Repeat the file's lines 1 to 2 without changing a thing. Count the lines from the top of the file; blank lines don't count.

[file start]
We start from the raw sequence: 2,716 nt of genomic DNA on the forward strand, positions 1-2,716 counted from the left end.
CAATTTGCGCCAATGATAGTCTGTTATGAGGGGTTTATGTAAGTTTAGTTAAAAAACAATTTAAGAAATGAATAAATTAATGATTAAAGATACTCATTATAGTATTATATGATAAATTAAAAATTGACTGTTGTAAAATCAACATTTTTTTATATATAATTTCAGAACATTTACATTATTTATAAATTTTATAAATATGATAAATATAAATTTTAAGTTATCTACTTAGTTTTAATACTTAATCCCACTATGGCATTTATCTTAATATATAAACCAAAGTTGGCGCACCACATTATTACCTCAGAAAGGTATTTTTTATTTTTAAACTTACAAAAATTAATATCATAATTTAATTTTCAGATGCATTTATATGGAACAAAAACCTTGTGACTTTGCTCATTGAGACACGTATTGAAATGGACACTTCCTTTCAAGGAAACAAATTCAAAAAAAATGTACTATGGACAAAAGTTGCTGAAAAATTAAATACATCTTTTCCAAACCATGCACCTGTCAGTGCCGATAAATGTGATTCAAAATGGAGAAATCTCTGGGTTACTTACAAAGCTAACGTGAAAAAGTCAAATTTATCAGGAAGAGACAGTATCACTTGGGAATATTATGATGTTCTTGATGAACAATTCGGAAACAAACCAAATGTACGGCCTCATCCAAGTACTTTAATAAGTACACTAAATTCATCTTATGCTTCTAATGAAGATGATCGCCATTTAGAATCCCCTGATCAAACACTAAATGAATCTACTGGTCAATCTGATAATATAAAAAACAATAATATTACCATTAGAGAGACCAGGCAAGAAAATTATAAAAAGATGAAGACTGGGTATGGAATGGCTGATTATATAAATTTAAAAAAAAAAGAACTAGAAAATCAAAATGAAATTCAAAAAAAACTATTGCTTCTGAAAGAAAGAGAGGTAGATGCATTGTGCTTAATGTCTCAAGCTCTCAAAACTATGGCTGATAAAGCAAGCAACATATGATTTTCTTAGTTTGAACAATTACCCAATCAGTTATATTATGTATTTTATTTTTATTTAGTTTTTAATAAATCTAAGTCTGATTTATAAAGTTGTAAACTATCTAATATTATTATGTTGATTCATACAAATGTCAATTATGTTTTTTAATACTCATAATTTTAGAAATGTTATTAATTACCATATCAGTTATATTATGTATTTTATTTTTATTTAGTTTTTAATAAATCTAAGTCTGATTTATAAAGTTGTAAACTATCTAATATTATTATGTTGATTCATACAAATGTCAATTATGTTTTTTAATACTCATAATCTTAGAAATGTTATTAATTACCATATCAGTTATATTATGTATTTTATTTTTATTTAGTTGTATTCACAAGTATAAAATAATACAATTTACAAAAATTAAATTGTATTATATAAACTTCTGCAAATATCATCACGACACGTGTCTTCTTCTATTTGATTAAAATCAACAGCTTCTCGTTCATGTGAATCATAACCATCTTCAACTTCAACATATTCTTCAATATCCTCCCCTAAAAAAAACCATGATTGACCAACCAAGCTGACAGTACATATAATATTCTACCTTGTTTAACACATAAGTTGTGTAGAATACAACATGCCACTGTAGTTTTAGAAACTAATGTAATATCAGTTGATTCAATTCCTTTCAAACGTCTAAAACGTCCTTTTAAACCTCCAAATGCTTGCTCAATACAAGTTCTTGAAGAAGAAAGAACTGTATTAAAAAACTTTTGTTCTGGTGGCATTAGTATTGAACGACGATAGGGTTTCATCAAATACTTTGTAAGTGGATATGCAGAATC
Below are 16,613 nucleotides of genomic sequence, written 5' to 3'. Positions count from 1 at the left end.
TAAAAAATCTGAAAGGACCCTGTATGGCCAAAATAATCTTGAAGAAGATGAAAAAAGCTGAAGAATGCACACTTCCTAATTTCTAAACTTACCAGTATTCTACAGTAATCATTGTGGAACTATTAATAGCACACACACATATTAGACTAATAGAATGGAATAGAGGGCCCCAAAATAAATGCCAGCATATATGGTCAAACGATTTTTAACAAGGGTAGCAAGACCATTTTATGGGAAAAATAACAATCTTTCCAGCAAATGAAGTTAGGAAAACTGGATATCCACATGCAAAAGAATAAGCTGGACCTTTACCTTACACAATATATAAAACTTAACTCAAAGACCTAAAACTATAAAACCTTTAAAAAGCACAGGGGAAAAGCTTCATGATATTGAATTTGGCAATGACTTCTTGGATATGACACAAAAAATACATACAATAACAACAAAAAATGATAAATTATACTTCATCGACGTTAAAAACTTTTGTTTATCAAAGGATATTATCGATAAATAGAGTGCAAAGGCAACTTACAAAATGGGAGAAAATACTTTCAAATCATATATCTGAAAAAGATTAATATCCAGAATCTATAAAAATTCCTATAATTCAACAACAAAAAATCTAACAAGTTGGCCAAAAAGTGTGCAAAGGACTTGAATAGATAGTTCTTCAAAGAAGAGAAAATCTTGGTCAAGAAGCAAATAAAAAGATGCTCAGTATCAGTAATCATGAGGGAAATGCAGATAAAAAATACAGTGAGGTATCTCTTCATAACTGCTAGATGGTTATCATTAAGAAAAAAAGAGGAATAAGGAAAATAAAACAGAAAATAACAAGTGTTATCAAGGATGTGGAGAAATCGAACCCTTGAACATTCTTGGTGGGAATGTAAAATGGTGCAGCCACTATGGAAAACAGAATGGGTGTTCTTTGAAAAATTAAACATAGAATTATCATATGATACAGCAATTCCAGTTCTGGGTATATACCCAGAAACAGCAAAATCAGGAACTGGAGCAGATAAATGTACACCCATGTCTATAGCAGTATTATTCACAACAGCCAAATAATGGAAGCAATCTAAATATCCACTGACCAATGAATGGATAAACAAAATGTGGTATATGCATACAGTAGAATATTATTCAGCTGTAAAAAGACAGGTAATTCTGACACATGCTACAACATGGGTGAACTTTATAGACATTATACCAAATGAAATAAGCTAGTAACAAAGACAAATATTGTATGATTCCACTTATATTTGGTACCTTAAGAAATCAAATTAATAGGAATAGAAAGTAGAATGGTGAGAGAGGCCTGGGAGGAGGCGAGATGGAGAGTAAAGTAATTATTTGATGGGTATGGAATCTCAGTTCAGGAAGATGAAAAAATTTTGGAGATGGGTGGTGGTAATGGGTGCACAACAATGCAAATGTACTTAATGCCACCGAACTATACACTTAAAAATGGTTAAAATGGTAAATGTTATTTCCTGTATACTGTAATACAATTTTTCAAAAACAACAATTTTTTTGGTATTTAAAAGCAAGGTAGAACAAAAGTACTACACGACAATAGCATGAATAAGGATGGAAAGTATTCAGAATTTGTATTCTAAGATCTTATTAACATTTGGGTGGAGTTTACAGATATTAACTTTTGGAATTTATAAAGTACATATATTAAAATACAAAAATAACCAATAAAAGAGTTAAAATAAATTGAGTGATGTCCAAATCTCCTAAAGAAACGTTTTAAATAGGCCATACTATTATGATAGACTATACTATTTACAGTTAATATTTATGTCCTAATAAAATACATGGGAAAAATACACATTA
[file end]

We start from the raw sequence: 2,716 nt of genomic DNA on the forward strand, positions 1-2,716 counted from the left end.
CAATTTGCGCCAATGATAGTCTGTTATGAGGGGTTTATGTAAGTTTAGTTAAAAAACAATTTAAGAAATGAATAAATTAATGATTAAAGATACTCATTATAGTATTATATGATAAATTAAAAATTGACTGTTGTAAAATCAACATTTTTTTATATATAATTTCAGAACATTTACATTATTTATAAATTTTATAAATATGATAAATATAAATTTTAAGTTATCTACTTAGTTTTAATACTTAATCCCACTATGGCATTTATCTTAATATATAAACCAAAGTTGGCGCACCACATTATTACCTCAGAAAGGTATTTTTTATTTTTAAACTTACAAAAATTAATATCATAATTTAATTTTCAGATGCATTTATATGGAACAAAAACCTTGTGACTTTGCTCATTGAGACACGTATTGAAATGGACACTTCCTTTCAAGGAAACAAATTCAAAAAAAATGTACTATGGACAAAAGTTGCTGAAAAATTAAATACATCTTTTCCAAACCATGCACCTGTCAGTGCCGATAAATGTGATTCAAAATGGAGAAATCTCTGGGTTACTTACAAAGCTAACGTGAAAAAGTCAAATTTATCAGGAAGAGACAGTATCACTTGGGAATATTATGATGTTCTTGATGAACAATTCGGAAACAAACCAAATGTACGGCCTCATCCAAGTACTTTAATAAGTACACTAAATTCATCTTATGCTTCTAATGAAGATGATCGCCATTTAGAATCCCCTGATCAAACACTAAATGAATCTACTGGTCAATCTGATAATATAAAAAACAATAATATTACCATTAGAGAGACCAGGCAAGAAAATTATAAAAAGATGAAGACTGGGTATGGAATGGCTGATTATATAAATTTAAAAAAAAAAGAACTAGAAAATCAAAATGAAATTCAAAAAAAACTATTGCTTCTGAAAGAAAGAGAGGTAGATGCATTGTGCTTAATGTCTCAAGCTCTCAAAACTATGGCTGATAAAGCAAGCAACATATGATTTTCTTAGTTTGAACAATTACCCAATCAGTTATATTATGTATTTTATTTTTATTTAGTTTTTAATAAATCTAAGTCTGATTTATAAAGTTGTAAACTATCTAATATTATTATGTTGATTCATACAAATGTCAATTATGTTTTTTAATACTCATAATTTTAGAAATGTTATTAATTACCATATCAGTTATATTATGTATTTTATTTTTATTTAGTTTTTAATAAATCTAAGTCTGATTTATAAAGTTGTAAACTATCTAATATTATTATGTTGATTCATACAAATGTCAATTATGTTTTTTAATACTCATAATCTTAGAAATGTTATTAATTACCATATCAGTTATATTATGTATTTTATTTTTATTTAGTTGTATTCACAAGTATAAAATAATACAATTTACAAAAATTAAATTGTATTATATAAACTTCTGCAAATATCATCACGACACGTGTCTTCTTCTATTTGATTAAAATCAACAGCTTCTCGTTCATGTGAATCATAACCATCTTCAACTTCAACATATTCTTCAATATCCTCCCCTAAAAAAAACCATGATTGACCAACCAAGCTGACAGTACATATAATATTCTACCTTGTTTAACACATAAGTTGTGTAGAATACAACATGCCACTGTAGTTTTAGAAACTAATGTAATATCAGTTGATTCAATTCCTTTCAAACGTCTAAAACGTCCTTTTAAACCTCCAAATGCTTGCTCAATACAAGTTCTTGAAGAAGAAAGAACTGTATTAAAAAACTTTTGTTCTGGTGGCATTAGTATTGAACGACGATAGGGTTTCATCAAATACTTTGTAAGTGGATATGCAGAATC